• Yes! She needed a lot of distance until she’d write about the war. Fallen Star Ridge is almost like a safe place in her fiction where the struggles are much more self-contained.

        • Which are the novels where she wrote about the war?

          • Intimate Strangers has a main character with “shell-shock” but she wrote properly about it in Golden Miles, second book of the goldfields trilogy.

  2. I downloaded this for the kindle courtesy of Project Gutenberg

    • I think I might have done the same thing… when I went to Goodreads to enter the title, it was already in ‘my books’, tagged ‘Kindle’. But it was much better reading it as a book so I’m glad I found it in the library instead.

      • I have another title on my TBR list if I like The Black Opal.

  3. In reading the post I was thinking that there wasn’t a lot of sympathy between communists and the self employed and I see Nathan refers to syndicalism (my own stream of politics) which was strong around then – see Ian Turner’s Sydney’s Burning for instance.
    As for typos, I get the impression publishers knock out quick copies of out of copyright books using OCR and are pretty slack about editing out errors.

    • Yup, agreed about OCR, not the first time I’ve come across this.
      I have a copy of Sydney’s Burning, I must read it!

  4. I’ve noticed the A&U Classics a few times, and always resist buying them because of the cover – I look for a different version if at all possible. So shallow of me, but they just don’t compare with the gorgeous Text Classics covers do they.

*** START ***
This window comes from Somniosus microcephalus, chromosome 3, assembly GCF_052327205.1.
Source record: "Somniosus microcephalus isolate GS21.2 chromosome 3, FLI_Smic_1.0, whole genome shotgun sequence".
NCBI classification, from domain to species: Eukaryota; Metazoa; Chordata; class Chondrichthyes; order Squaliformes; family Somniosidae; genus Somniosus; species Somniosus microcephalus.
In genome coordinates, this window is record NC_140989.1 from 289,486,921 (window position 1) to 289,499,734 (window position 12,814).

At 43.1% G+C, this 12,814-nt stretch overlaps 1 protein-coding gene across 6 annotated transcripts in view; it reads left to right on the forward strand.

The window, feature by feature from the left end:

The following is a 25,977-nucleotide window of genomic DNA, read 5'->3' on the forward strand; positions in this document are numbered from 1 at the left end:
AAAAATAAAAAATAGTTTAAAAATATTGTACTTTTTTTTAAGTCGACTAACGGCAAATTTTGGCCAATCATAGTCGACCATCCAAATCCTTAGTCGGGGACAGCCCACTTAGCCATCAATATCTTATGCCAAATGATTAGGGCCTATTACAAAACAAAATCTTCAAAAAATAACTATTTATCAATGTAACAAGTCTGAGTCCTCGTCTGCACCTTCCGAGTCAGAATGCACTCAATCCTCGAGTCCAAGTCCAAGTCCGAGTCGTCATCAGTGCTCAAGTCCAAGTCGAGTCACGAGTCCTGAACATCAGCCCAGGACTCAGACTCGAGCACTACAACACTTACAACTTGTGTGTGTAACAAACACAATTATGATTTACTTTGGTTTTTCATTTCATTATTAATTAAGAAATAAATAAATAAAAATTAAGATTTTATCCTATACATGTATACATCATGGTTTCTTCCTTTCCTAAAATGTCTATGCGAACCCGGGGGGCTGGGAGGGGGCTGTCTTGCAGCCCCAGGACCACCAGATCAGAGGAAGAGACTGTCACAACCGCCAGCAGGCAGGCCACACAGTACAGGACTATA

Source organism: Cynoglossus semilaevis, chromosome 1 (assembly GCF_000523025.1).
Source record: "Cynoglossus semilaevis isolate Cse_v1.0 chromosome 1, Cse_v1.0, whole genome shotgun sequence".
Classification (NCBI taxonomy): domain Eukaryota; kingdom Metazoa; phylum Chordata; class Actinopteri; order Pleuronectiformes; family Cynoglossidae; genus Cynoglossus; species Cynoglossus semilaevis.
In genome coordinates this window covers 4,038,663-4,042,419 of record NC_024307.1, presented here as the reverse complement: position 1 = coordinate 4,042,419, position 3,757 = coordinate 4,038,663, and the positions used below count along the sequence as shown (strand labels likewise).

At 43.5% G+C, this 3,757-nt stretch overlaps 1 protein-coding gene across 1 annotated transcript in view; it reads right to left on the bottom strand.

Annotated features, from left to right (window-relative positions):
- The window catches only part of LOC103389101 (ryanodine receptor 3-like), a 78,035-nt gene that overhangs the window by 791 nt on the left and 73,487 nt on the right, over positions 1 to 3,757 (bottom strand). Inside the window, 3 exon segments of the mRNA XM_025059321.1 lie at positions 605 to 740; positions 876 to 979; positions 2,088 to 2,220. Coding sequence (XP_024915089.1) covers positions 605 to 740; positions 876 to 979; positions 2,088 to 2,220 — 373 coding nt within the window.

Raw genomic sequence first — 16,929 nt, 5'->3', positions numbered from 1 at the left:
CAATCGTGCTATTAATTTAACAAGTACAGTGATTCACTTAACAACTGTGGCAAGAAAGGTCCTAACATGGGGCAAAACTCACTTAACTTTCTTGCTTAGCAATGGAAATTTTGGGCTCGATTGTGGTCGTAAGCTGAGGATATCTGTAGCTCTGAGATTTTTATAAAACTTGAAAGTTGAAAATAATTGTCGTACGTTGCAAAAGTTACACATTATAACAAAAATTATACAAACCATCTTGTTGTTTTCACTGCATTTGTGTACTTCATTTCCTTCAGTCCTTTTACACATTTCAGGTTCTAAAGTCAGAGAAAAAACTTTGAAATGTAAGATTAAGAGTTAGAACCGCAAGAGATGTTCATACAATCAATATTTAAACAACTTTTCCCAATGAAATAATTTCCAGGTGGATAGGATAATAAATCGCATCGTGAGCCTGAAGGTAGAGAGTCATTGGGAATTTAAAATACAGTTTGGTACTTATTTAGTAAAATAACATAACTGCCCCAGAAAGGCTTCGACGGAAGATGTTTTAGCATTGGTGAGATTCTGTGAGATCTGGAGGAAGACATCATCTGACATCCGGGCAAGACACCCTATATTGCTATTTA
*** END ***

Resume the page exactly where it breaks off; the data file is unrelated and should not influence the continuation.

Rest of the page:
And then that “The” issue. Why? Carelessness? Or an active decision to rename the book.

    I wondered about the typos in classics, but Bill’s reasoning is plausible. Irritating, but!!

    • I guess it’s all about price, and to be fair, (I’m pretty sure) A&U were doing this House of Books collection before Text started their Text Classics series, and they may have wanted to keep the price as low as possible while they established whether or not they were going to sell well.

      • Yes, I’m sure you’re right about price, and I think you’re right about timing too. I certainly don’t want to take away from their contribution to keeping our heritage in front of us.

  5. Great to read about our esteemed K.S.P. She has to be one of our best Australian writers whose work is a treasure house of social history. To live through such major events as revolutions and wars as a young woman restricted by gender and class expectations along with major personal tragedies made her one of our best writers. The unique country of Australia was her enduring passion and the people she loved the ordianary men and women of her time. She was undoubtedly a Communist who never quavered from her commitment to a fair and decent society based on the end of wars. Ah the gift of good fiction from the mind of a committed writer. She deserves much more attention both in academia and the community at large.

    • I think the difference between KSP and most of today’s authors of Grim Australia is that she didn’t just tell a story, she was searching for societal and economic solutions and (whether we think it was flawed or not) she had an intellectual basis for the kind of society she yearned for.